Meet Sister Cheryl
Ministry: Pastoral Associate at St. Augustine-by-the-Sea parish, Honolulu, Hawaii
“In my heart, I knew this was the community for me. I felt I was home. There was no second guessing.” And so Sister Cheryl began her journey in religious life.
Born in England, and raised in Jamaica, Sister Cheryl moved to Silver Spring, Md., met our sisters at a >Come and See weekend in Pittsburgh and continued to stay connected to the congregation through our sisters in Washington, D.C. with whom she met monthly for sharing and prayer.
The Franciscan way of life was in Sister Cheryl’s blood for a long time. “Franciscans have a rich history,” she says. “I was introduced to Francis by the friars at St. Camillus Catholic Church in Silver Spring where I worked with them for more than 15 years.” She says that her family of five sisters and three brothers were very supportive of her decision to enter the congregation. “They were excited for me and not surprised.” Her mom told her that when she was born and growing up, she knew I was born to something different. “It blew my socks off.”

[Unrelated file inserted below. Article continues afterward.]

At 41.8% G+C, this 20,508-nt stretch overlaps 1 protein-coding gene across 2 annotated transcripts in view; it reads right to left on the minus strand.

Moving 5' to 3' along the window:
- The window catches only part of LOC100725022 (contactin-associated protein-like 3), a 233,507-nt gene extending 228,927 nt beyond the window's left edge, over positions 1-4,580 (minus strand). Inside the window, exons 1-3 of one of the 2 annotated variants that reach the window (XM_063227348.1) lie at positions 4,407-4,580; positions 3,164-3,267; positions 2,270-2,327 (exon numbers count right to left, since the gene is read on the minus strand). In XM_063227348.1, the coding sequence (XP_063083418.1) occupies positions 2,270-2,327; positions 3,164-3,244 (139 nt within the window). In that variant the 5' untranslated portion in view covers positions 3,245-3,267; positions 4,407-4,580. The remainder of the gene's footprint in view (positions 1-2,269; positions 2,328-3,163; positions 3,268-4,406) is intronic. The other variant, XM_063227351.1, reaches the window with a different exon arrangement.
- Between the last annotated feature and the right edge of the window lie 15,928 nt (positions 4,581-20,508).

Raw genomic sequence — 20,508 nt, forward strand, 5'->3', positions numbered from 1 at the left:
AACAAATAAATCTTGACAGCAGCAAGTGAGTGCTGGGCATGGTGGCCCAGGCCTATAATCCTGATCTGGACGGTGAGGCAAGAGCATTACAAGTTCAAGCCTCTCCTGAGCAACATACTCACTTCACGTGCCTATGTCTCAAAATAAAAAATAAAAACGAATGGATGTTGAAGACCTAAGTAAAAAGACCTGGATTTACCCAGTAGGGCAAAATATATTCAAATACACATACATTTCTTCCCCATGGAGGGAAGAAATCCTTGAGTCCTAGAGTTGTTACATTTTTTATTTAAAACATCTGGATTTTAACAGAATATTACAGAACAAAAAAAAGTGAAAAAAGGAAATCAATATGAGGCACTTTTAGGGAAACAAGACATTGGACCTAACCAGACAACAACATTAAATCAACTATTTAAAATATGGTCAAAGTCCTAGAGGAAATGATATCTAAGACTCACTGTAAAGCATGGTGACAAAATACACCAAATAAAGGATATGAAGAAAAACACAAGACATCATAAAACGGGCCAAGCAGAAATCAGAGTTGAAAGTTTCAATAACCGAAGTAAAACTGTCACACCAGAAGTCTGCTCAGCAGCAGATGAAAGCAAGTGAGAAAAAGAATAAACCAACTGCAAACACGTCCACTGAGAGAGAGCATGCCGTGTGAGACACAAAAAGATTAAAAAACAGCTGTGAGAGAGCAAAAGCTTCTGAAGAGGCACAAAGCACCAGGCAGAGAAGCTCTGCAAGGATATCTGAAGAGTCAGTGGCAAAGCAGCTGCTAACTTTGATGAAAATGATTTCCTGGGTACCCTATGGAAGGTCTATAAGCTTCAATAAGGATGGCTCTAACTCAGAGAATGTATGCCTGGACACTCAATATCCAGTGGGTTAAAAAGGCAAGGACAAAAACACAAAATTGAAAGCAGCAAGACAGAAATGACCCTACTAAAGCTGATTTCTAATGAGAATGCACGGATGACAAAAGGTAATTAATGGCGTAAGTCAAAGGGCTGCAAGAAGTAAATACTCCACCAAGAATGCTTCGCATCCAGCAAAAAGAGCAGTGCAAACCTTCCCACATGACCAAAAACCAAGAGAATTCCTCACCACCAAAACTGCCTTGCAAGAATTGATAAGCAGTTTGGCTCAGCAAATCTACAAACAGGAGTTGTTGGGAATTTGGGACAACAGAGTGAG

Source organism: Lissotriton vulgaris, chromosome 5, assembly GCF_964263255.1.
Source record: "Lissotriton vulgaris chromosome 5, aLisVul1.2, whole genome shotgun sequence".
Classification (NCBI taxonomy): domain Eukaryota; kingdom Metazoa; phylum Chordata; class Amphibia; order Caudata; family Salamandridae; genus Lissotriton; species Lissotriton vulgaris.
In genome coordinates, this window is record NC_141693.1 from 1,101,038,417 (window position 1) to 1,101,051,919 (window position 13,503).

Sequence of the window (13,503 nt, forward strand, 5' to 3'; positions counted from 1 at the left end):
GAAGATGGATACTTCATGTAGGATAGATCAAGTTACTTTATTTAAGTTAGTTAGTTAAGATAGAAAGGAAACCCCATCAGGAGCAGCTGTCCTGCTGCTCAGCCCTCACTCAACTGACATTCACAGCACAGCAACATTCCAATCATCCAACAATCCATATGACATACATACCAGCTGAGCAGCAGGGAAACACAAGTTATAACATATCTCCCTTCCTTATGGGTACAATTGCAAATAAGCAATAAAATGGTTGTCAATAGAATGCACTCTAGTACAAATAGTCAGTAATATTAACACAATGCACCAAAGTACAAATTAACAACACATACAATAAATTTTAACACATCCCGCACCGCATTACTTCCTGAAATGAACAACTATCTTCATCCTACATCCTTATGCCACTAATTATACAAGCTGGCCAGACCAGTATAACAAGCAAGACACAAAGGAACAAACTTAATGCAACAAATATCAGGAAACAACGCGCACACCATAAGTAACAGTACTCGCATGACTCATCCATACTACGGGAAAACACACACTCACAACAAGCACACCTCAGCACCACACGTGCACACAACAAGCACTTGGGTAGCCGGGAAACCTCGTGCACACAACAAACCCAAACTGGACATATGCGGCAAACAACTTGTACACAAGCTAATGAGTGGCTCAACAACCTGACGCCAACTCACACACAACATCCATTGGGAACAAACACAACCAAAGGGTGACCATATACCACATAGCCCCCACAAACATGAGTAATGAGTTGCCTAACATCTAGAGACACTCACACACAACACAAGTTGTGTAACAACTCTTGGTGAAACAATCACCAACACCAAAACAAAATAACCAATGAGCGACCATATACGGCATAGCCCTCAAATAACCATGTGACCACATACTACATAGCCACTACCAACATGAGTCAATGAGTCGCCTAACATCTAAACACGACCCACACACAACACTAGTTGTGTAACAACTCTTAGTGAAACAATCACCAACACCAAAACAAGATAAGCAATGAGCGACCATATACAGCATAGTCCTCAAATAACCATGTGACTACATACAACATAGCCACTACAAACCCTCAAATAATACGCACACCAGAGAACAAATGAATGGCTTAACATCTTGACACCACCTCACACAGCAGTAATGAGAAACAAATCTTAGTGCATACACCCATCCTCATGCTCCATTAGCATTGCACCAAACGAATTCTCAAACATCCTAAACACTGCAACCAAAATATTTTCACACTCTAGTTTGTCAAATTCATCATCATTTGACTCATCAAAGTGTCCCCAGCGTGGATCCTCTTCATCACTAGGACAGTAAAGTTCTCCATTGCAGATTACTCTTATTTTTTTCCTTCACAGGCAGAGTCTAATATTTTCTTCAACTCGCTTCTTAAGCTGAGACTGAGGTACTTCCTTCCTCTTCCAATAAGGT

In 2015 Sister Cheryl professed her final vows. “I feel very loved by my sisters,” she says. “They treat me as an equal.” Sister Cheryl lives and ministers in Honolulu, Hawaii where she is a pastoral associate at St. Augustine-by-the-Sea parish. She is also a member of the board of the St. Francis Health System in Hawaii.
As a newer member in the community, Sister Cheryl says she would encourage women discerning religious life spend time with the sisters at a Come and See weekend, or a Franciscans In Action program. “Be open to what your heart is telling you. Look at all God is showing you. You will know in your heart when you are “home.”
Reflecting on the future of religious life, Sister Cheryl says that historically our congregation responded to needs as they arose. “We need to discern where God is calling us and recognize that people are poor and marginalized on all levels,” she says. “We need to be creative people. We cannot let our fears keep us from being risk-takers.”